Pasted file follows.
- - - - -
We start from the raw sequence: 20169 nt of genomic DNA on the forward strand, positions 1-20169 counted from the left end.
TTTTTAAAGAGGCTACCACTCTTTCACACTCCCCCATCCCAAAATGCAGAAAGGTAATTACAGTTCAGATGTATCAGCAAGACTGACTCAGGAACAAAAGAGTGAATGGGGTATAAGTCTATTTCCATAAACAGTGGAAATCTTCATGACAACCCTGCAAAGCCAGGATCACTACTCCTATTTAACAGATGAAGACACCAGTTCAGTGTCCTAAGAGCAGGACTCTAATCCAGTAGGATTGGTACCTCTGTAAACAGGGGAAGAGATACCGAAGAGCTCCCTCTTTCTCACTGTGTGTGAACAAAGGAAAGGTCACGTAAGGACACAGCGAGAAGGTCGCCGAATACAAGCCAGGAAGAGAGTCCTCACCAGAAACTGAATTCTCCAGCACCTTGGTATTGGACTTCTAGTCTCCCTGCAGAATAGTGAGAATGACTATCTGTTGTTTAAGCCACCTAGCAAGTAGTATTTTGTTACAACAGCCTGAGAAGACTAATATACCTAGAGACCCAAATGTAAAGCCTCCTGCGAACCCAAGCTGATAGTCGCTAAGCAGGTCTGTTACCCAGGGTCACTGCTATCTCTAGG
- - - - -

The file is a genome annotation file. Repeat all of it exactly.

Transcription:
We start from the raw sequence: 20169 nt of genomic DNA on the forward strand, positions 1-20169 counted from the left end.
TTTTTAAAGAGGCTACCACTCTTTCACACTCCCCCATCCCAAAATGCAGAAAGGTAATTACAGTTCAGATGTATCAGCAAGACTGACTCAGGAACAAAAGAGTGAATGGGGTATAAGTCTATTTCCATAAACAGTGGAAATCTTCATGACAACCCTGCAAAGCCAGGATCACTACTCCTATTTAACAGATGAAGACACCAGTTCAGTGTCCTAAGAGCAGGACTCTAATCCAGTAGGATTGGTACCTCTGTAAACAGGGGAAGAGATACCGAAGAGCTCCCTCTTTCTCACTGTGTGTGAACAAAGGAAAGGTCACGTAAGGACACAGCGAGAAGGTCGCCGAATACAAGCCAGGAAGAGAGTCCTCACCAGAAACTGAATTCTCCAGCACCTTGGTATTGGACTTCTAGTCTCCCTGCAGAATAGTGAGAATGACTATCTGTTGTTTAAGCCACCTAGCAAGTAGTATTTTGTTACAACAGCCTGAGAAGACTAATATACCTAGAGACCCAAATGTAAAGCCTCCTGCGAACCCAAGCTGATAGTCGCTAAGCAGGTCTGTTACCCAGGGTCACTGCTATCTCTAGG